"Theology for Engineers and Scientists” aims to give graduate students with little or no background in Theology an introduction to the integration of Catholic theology with their respective fields of research or professional training. The goal is not comprehensive knowledge of an emerging field but the building of a bridge between disciplines that seem remote from one another and even in opposition. The theological part will be drawn principally from Romano Guardini’s The End of the Modern World and Pope Francis’s Laudato Si’ because these texts look at the technocratic paradigm generously and critically with the goal of gathering wisdom from many domains of experience and learning for the sake of genuine integration. The practical part will include work on a farm or local ecological restoration project. We also expect to consult with experts at Duke and in the Durham area who have some perspective on theology and engineering (Edgardo Colón-Emeric, Fr. Juan José Hernández), the climate crisis team at Duke (Norman Wirzba), and the placemaking division of the Ormond Center at Duke.
LOCATION AND FORMAT
The seminar will take place at Duke University in Durham, NC. Admitted students will be required to arrange their own travel to and from the seminar.
Admitted students will be granted a stipend of $350 to offset travel costs in addition to having their lodging and meals covered for the duration of the seminar.
Participants will arrive in Durham, NC on Sunday, June 25 and depart on Saturday, July 1. The seminar will take place from Monday to Friday, with a lecture and discussion session each morning and afternoon.
Participants will be required to read the assigned materials in preparation for the seminar.
In order to receive the $350 stipend, students must participate fully in all seminar activities and complete a survey at the end of the seminar.
Open to graduate students and postdoctoral fellows in STEM fields, medicine, the history of science, philosophy, theology, and relevant fields.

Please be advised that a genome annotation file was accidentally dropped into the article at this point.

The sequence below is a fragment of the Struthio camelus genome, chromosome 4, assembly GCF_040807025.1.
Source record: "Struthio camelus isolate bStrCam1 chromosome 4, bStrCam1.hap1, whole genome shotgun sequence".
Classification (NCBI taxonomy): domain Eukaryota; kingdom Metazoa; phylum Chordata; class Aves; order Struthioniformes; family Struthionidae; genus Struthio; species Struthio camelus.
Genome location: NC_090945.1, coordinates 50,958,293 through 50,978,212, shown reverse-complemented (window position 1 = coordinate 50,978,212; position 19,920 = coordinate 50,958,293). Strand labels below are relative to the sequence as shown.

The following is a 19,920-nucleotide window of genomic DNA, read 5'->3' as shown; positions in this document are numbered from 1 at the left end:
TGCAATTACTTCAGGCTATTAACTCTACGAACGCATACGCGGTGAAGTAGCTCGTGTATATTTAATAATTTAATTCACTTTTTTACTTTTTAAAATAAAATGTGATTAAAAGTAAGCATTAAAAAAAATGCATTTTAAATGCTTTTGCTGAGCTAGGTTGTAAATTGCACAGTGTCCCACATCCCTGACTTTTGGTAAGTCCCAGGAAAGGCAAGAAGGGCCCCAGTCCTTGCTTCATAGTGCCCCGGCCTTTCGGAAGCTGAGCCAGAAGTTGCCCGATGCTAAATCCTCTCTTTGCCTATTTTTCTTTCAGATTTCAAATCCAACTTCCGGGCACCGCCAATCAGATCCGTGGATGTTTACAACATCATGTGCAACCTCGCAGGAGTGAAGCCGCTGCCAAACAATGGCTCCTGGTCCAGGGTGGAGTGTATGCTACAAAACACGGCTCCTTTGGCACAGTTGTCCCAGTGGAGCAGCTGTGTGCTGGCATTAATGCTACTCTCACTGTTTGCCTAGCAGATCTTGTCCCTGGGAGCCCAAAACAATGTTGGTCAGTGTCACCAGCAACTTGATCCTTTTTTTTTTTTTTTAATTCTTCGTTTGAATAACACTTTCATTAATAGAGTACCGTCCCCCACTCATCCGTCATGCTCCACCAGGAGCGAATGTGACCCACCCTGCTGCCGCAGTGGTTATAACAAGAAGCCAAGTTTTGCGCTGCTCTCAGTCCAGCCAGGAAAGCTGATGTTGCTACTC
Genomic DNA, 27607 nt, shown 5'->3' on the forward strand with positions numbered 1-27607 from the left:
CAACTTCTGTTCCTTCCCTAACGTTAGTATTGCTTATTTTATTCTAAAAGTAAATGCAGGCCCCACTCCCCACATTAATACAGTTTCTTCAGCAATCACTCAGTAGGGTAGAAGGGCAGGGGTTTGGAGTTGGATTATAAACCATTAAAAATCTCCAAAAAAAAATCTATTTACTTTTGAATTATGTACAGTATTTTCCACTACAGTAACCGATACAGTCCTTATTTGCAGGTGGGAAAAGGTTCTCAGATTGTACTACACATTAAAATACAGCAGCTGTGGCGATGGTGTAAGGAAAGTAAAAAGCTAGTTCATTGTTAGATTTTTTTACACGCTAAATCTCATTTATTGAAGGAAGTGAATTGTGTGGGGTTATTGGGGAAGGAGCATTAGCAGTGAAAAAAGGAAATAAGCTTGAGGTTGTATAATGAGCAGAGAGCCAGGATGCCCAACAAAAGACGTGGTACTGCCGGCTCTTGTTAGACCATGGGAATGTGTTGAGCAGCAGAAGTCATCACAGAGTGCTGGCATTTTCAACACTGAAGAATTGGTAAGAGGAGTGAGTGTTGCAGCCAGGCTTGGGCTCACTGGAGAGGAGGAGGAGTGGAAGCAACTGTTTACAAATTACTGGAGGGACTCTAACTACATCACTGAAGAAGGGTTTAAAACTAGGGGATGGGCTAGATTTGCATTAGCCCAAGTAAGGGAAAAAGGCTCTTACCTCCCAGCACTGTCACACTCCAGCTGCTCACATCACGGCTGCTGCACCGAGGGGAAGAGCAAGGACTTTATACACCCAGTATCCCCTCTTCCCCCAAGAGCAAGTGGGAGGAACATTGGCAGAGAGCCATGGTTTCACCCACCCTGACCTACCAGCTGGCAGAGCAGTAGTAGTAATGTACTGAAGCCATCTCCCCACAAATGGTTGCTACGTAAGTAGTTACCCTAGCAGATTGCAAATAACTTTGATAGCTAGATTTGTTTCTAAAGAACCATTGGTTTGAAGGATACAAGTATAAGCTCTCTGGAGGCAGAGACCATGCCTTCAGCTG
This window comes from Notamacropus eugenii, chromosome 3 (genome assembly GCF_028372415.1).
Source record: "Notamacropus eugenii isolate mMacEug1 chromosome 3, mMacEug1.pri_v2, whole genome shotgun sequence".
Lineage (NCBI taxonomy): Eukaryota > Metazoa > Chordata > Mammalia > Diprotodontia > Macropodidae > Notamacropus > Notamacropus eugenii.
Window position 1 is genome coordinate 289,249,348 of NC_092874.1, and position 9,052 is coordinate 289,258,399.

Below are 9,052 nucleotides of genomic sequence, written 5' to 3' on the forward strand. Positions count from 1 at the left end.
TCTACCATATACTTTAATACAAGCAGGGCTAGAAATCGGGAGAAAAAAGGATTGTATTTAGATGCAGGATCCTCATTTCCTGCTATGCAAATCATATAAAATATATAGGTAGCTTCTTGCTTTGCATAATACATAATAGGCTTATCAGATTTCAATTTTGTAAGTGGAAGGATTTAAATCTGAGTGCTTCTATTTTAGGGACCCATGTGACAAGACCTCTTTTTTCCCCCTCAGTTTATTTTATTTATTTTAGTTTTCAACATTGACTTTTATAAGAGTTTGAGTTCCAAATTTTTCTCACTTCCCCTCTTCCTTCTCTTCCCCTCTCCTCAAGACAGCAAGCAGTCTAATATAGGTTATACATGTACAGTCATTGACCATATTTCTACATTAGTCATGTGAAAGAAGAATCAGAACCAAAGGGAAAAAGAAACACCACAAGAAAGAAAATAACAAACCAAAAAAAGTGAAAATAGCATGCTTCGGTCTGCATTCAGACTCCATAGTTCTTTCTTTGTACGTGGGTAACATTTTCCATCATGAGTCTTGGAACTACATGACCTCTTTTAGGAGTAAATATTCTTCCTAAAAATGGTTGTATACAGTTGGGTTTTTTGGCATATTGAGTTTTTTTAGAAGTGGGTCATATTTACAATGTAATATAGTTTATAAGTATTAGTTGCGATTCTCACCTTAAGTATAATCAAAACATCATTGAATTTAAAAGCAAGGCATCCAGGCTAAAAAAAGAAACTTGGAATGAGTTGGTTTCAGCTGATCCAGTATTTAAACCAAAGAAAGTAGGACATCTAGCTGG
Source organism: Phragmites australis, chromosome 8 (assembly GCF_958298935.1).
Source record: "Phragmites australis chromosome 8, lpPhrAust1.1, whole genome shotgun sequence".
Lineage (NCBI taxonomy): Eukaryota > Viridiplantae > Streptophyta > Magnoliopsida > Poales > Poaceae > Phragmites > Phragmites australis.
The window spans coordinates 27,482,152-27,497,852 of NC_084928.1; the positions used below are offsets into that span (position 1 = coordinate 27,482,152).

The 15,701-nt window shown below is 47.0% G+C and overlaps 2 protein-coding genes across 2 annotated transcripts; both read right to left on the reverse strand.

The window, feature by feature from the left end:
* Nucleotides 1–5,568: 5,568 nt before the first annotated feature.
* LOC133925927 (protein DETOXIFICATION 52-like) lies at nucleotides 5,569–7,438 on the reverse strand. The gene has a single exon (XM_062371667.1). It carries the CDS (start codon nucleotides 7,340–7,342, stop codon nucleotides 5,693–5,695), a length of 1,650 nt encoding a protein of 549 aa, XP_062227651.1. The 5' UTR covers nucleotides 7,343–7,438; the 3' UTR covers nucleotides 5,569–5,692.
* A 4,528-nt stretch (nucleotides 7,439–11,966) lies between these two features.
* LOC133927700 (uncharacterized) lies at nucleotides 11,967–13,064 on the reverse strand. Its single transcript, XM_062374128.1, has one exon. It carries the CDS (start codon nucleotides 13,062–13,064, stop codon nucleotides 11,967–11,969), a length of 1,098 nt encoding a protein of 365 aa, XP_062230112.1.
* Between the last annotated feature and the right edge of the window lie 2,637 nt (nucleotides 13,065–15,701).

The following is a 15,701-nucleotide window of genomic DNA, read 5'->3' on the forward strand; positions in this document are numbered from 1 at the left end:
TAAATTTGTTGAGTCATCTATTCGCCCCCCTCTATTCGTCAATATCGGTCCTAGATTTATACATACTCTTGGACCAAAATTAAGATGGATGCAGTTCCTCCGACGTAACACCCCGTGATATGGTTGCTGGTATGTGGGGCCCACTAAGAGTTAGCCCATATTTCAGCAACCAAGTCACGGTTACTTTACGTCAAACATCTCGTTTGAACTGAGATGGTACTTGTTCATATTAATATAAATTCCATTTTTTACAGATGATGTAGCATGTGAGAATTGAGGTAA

Applicants must submit an online application, including details on their course of study, a statement of interest, and a letter of recommendation (optional).
For full consideration, apply by Saturday, April 1. After April 1, applications will be evaluated on a rolling basis.
15 applicants will be admitted to the seminar.
This seminar is made possible through the support of grant #62372 from the John Templeton Foundation, “In Lumine: Promoting the Catholic Intellectual Tradition on Campuses Nationwide.” This program is copresented by Ad Fontes at Duke University, and the Nova Forum. This program is cosponsored by institutes of the In Lumine Network: the Collegium Institute, the Harvard Catholic Forum, COLLIS, the Saint Anselm Institute, and the Lumen Christi Institute
FREQUENTLY ASKED QUESTIONS
I am a PhD student graduating this academic year. Can I still apply? Yes!
I am currently an undergraduate but have been admitted to a graduate program for the next academic year. Can I still apply? Yes, please indicate this in the statement of purpose in your application.
I have attended a Lumen Christi Institute or In Lumine Network seminar in the past. May I still apply? Yes!
Do I have to be Catholic to apply? No. The Lumen Christi Institute exists to promotes the Catholic intellectual tradition and is committed to the integration of the intellectual and spiritual life. The Institute welcomes seminar participants of all or no religious affiliation, and wants to assure all applicants that the opportunities to participate in devotional activities are optional.